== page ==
Tuesday, October 1, 2013

Pumpkinification I: It's the Great Pumpkin, Charlie Brown!

It has been said that it is not A Halloween special, it is THE Halloween special. Charles Schulz first came up with the concept of the Great Pumpkin in 1959. It was a simple idea: Linus in his eagerness confuses the holidays and ends up with the idea of a holiday gift-giver who comes on Halloween. Schulz is reported to have said (by Bill Melendez and Lee Mendelson) something along the lines of "...the Great Pumpkin is really a kind of satire on Santa Claus, because Linus of course writes for gifts and expects to get them. And when the Great Pumpkin doesn't come, Linus is crushed. And it shows that you can't always get what you hoped for but you can still survive...and you can keep trying. Linus never gives up, just like Charlie Brown."[1] The special premiered in 1966, and has run every year since, entering the popular imagination of generations.
It has inspired parodies and tributes from Robot Chicken
And The Simpsons
To artists at DeviantArt.
An odd thing about these representations is the general consensus many people have about what the Great Pumpkin looks like, even though Schulz is commonly supposed to never have drawn any pictures of him. This might be true: but in October of 1977 a strip appeared with this image in the header, (here generously colored by my brother John):
Could this be the Great Pumpkin? The strip it appears with particularly mentions him flying through the air.

As a kid who grew up in a religion that strictly prohibited tricks-or-treats, it was a glimpse into forbidden fun for us. But Linus's situation as someone who believed in a system alternate to the mainstream paradoxically had special meaning to me at the same time. And it's applicability appears widespread: "Linus's seemingly unshakable belief in the Great Pumpkin, and his desire to foster the same belief in others, has been interpreted as a parody of Christian evangelism by some observers. Others have seen Linus's belief in the Great Pumpkin as symbolic of the struggles faced by anyone with beliefs or practices that are not shared by the majority. Still others view Linus's lonely vigils, in the service of a being that may or may not exist and which never makes its presence known in any case, as a metaphor for mankind's basic existential dilemmas. Charles Schulz himself, however, claimed no motivation beyond the humor of having one of his young characters confuse Halloween with Christmas."[2]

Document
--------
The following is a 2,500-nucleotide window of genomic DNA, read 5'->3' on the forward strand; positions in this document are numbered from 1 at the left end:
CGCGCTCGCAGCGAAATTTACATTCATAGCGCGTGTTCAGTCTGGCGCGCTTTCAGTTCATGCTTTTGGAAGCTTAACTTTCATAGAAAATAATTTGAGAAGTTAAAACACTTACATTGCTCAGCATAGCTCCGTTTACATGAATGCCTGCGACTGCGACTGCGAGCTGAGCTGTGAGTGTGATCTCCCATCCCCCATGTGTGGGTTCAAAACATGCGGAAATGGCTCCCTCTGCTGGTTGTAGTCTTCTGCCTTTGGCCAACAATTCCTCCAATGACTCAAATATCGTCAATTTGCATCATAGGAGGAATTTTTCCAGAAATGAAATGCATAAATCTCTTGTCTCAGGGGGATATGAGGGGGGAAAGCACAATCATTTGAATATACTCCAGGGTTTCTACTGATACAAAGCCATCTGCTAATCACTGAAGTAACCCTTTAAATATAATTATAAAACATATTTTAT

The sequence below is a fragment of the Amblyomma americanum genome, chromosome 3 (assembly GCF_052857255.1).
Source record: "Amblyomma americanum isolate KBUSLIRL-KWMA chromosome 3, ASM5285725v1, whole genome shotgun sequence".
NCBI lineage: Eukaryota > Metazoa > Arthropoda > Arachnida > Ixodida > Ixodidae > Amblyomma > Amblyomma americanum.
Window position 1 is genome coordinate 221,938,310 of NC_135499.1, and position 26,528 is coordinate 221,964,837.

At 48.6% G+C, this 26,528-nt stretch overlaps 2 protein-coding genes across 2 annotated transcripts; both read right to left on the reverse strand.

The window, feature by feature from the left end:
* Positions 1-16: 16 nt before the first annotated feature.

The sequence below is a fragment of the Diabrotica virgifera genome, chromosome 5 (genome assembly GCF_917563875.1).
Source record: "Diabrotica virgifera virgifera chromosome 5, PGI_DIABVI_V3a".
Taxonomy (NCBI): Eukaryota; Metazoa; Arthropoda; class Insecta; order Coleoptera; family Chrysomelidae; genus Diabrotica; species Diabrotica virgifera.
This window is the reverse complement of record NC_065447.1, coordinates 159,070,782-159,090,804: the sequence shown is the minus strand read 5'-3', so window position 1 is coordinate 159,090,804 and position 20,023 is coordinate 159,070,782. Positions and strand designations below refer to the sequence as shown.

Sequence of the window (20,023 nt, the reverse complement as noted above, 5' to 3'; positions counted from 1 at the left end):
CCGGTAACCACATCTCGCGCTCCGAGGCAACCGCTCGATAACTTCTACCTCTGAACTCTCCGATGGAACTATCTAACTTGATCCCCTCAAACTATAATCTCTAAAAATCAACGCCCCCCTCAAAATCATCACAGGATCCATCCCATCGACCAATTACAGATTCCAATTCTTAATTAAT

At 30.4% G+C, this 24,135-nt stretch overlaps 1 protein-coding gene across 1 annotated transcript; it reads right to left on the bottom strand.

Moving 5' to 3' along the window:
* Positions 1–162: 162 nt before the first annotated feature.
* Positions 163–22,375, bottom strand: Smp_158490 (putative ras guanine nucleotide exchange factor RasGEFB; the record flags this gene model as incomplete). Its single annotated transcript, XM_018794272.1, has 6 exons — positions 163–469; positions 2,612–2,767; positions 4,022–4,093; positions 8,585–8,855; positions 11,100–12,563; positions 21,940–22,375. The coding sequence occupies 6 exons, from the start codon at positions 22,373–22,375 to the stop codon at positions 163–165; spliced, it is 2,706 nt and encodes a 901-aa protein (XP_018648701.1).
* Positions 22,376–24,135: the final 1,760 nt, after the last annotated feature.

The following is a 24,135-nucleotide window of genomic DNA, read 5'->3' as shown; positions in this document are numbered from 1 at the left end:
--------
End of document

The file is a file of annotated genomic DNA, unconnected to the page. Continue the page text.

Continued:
Little bits of animation (since edited out) announced the sponsors:
and I remember hearing about Dolly Madison cakes with every Peanuts special I watched up into the Seventies.

And I'd like to end by adding for the record that, for all her crabby reputation, Lucy shows herself to be a truly caring sister. Her objections to Linus's belief in the Great Pumpkin are partly worry for the social grief it could bring Linus himself. Throughout her own trick or treating she constantly asks for candy for Linus, so he will not be left totally out. In the end, she wakes up at four o'clock in the morning to herd her little brother out of a freezing pumpkin patch and into his warm bed. Pretty tender for a girl with such a hard outer shell.

[1] "It's the Great Pumpkin, Charlie Brown": The Making of a Television Classic, by Lee Mendelson.
[2] Wikipedia.


Babel said...

I couldn't conceive of a Halloween season without "Great Pumpkin". The "I got a rock" jokes are always particularly cutting when you imagine the heartless homeowners who keep a supply of rocks next to their candy to dole out to unimpressive trick or treaters like Charlie Brown. On that note, I remember in my one and only trick or treating adventure as a boy of about 5- we got sweet potatoes from the little old German lady on the block, she had forgotten it was Halloween, and that was the closest thing to something sweet she had on hand. She also very nicely repaired the broken rubber band of my Black Cat mask. Oh, memories!

Hobgoblin238 said...

I wonder if we were in the same religion....Jehovah's Witnesses.

Brer said...

Yes, we were JW for most of my childhood.